Every so often I want to escape into a world with resolvable conflicts, uncomplicated characters, predictable plot-lines, and upbeat humour. So last night I watched the movie 17 Again, recommended by my in-laws.
The opening scene has a femmephobic slur. I should have stopped there. The nerdy character was mocked by being called a girl by both the school bullies and the protagonist, who supposedly was sticking up for him. I thought it was part of the plot line- which I assumed was about a man-boy full of regret and living in the past turning into a real man who makes peace with his past decisions. He was going to grow out of that, I was sure.
Like the cover promised, this man-boy gets to be 17 again but without going back in time. He is now going to highschool with his kids- one of whom’s unexpected impending arrival was the reason our man-boy didn’t go to college like he dreamed of. I forgot about the misogynistic comments and tried to enjoy man-boy’s transformation.
But a few scenes later, 17 year old looking man-boy makes another misogynistic comment. His wife, who is filing for divorce, is talking about potentially dating again in front of her son and our hero, who she thinks is her son’s high school friend. Our man-boy yells that if she were in another country she would be horrifically tortured and murdered for talking to another man while still technically married. I think it was supposed to be evidence of man-boy’s real love for his wife and some sort of adorable jealousy. Which made the reference to ownership and justifiable murder of women all the more creepy.
There were some fantastic parts. Our man-boy finally gets to know his family, who either have been lying to him or not telling him anything about their lives. That was it. That was the best part.
Even there, I do find it hard to believe that it takes 18 years for a husband to discover his wife wants to do landscaping. I could understand his son not telling him about being bullied. His daughter didn’t seem like part of the family, but a foil from which virgin/slut paradigms were played out.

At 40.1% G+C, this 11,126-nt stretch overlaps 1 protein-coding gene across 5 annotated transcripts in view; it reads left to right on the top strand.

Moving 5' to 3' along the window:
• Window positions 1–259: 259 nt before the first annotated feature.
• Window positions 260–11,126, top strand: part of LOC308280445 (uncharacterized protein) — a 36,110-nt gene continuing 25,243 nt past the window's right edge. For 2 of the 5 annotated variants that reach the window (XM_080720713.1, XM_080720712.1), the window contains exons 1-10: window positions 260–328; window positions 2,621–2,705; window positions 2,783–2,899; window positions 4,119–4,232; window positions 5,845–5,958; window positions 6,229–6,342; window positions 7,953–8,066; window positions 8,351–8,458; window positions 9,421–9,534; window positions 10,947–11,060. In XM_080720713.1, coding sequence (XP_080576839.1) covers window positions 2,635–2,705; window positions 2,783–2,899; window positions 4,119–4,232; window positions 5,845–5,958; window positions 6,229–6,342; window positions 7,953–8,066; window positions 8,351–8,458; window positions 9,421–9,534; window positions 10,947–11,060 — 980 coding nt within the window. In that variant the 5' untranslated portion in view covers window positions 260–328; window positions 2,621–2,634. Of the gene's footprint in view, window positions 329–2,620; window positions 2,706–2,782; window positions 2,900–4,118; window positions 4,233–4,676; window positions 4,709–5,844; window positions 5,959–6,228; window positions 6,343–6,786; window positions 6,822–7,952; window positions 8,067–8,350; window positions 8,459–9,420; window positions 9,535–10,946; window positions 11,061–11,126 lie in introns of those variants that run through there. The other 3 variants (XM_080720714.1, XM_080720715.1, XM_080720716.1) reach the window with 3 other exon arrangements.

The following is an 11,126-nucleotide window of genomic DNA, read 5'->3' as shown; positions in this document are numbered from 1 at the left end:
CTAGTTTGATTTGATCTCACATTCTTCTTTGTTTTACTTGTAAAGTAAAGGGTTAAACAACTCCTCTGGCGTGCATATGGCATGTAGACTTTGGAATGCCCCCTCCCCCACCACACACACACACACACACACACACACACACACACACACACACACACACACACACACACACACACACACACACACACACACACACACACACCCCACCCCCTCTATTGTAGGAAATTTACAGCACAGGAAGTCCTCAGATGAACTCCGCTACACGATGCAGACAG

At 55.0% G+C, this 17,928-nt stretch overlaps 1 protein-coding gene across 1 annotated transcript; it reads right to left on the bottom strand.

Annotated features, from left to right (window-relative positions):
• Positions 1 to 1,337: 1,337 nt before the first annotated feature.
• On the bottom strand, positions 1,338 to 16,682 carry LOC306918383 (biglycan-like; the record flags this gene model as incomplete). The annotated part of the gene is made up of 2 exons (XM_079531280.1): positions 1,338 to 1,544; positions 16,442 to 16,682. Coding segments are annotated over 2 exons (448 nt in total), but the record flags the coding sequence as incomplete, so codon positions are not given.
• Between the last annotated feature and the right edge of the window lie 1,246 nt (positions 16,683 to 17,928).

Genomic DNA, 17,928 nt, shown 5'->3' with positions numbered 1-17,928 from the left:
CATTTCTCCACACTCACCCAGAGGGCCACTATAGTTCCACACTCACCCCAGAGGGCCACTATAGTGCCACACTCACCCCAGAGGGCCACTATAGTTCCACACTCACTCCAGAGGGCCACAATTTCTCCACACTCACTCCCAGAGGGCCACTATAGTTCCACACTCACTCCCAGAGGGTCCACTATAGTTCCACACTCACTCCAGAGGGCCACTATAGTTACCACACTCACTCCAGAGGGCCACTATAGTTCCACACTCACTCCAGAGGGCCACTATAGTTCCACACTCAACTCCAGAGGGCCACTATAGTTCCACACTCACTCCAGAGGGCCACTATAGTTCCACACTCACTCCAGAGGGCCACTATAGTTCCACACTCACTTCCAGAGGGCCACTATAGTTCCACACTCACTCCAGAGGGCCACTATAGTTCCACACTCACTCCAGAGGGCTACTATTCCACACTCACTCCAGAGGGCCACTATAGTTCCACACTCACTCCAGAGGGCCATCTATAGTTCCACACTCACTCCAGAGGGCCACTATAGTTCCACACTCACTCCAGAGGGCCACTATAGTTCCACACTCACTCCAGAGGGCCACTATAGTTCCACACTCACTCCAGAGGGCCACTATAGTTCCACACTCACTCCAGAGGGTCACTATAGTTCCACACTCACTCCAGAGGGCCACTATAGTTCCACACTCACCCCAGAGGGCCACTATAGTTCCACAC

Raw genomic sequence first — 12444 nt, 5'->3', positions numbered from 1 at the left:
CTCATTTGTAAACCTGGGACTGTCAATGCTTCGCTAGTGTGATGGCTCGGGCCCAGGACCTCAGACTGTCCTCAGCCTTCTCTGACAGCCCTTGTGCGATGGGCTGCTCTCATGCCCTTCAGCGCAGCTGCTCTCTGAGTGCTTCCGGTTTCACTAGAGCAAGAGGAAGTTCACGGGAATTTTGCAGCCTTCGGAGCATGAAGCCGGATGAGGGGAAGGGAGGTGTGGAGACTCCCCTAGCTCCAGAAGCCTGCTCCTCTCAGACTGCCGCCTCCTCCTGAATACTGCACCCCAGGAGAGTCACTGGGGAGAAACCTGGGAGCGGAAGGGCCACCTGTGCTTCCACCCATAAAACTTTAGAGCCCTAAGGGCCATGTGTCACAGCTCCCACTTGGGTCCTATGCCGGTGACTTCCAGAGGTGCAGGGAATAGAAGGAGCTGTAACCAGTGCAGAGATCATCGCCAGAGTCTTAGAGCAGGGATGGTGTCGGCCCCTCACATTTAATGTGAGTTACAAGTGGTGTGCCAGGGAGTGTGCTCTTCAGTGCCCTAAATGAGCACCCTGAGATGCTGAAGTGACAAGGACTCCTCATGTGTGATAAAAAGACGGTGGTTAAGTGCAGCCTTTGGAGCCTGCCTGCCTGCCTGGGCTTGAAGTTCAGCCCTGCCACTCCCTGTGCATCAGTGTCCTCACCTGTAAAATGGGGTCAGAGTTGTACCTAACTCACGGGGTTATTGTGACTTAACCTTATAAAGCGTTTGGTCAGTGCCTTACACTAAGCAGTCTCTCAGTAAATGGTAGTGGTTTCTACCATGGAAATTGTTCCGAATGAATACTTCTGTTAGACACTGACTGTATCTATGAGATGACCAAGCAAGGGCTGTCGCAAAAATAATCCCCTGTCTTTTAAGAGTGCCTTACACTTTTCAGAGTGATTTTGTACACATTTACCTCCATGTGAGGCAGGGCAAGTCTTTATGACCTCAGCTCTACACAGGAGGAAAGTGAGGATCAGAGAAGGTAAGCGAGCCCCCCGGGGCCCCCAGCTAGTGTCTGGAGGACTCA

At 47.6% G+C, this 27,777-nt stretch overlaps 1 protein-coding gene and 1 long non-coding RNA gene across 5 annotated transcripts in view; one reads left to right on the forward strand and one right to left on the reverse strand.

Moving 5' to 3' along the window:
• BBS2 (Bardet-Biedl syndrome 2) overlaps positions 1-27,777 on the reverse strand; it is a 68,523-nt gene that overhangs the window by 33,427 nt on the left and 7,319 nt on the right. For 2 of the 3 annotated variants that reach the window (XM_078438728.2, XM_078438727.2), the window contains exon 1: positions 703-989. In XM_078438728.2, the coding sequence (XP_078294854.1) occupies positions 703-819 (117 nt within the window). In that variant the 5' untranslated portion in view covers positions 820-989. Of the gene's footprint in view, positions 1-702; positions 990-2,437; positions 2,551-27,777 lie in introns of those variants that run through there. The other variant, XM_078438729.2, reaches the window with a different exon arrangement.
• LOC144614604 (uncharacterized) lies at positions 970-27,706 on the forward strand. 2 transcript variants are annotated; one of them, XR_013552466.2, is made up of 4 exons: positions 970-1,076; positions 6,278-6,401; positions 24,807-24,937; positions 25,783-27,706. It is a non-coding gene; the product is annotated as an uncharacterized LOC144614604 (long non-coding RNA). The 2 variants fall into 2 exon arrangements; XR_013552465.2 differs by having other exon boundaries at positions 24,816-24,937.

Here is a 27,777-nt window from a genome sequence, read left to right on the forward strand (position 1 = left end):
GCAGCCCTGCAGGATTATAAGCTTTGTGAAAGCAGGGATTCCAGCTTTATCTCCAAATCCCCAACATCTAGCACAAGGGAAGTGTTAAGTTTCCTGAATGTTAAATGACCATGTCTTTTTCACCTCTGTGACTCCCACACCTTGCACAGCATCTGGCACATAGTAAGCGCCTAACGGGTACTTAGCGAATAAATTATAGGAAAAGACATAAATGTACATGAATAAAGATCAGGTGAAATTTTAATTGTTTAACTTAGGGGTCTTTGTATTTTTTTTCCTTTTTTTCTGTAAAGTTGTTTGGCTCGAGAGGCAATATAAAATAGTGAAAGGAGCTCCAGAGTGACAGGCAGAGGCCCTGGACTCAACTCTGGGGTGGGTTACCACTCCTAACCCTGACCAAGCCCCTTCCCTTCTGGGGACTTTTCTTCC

The movie started to appear more and more like propaganda from right-wing religious organizations. There was both slut-shaming and virgin-shaming, but one was portrayed as ‘loving’ and the other as something to be afraid of.
Our man-boy finds himself in a sex-ed class with his daughter. I anticipated juvenile humour. Who doesn’t like to laugh about sex and how silly we are about it? Apparently the guys who wrote the script.
The teacher compares abstinence to a “goat pooping cheese- disgusting”. Then she hands out a huge basket of condoms without any explanation or instruction. Our man-boy gets up and makes a speech about how he won’t have sex until he is married and wants to make a baby. The girls swoon over his description of holding his newborn daughter and they decide they don’t need condoms and pass them back.
Ahh! Now I know where some people get the idea that sex-ed classes mock virgins. I recall actual slut-shaming from one of my teachers but somehow held on to the idea taught by my church that it was I and my dedication to virginity who was being mocked.
Plus- sex is only for making babies? How could a person who has only 2 kids but was married 18 years really believe that? Also, the hypocrisy about this man-boy giving up his dream to go to college because he had sex without a condom and then encouraging other kids not to use condoms was overlooked. I find it hard to believe this character would have stayed abstinent for 6 years until he graduated college and was ready to start a family. Where was the “I love my baby, but I could have been a better father and husband if we had been smarter about sex” speech?
Then there is another speech given at a party about how girls should respect themselves. Of course, what man-boy means by respect is abstinence. Be ashamed of your sexuality = respect? I can only respect you if you act how I want? These girls are predominately women of colour and portray themselves as so slutty they don’t care if they guy even knows their name. If we didn’t have a history of sexually exploiting minority women and justifying it by portraying them as wantonly lustful (asking for it), this scene would have been merely revolting.
Of course there was the double standard in which Son is pushed to talk to and make-out with Hot Cheerleader. In one scene, both parents watch proudly as these two kiss. At the same time, older Daughter is yelled at by her father, told that her father knows her boyfriend better than she does and that her father knows best. What is best for Daughter is single celibacy. I wasn’t sure if it was because her boyfriend was portrayed as a one-dimensional bully and she should wait for someone better, or if was because her boyfriend wanted to have sex and that would be unacceptable for graduating Daughter. It wasn’t clear which was worse.
Our man-boy mocks Daughter’s boyfriend by calling him a girl in three different ways. It was supposed to be a triumph of man-boy and sweet revenge against boyfriend. So much for him growing out of femmephobia.
Man-boy supposedly grew up. He broke up his daughter’s relationship, jump-started his son’s, and convinced his wife he loves her. Somehow this magically leads to him finding a job that is perfect for him and he can now live in his older body again with contentment.
And I guess I know why my relations liked the movie.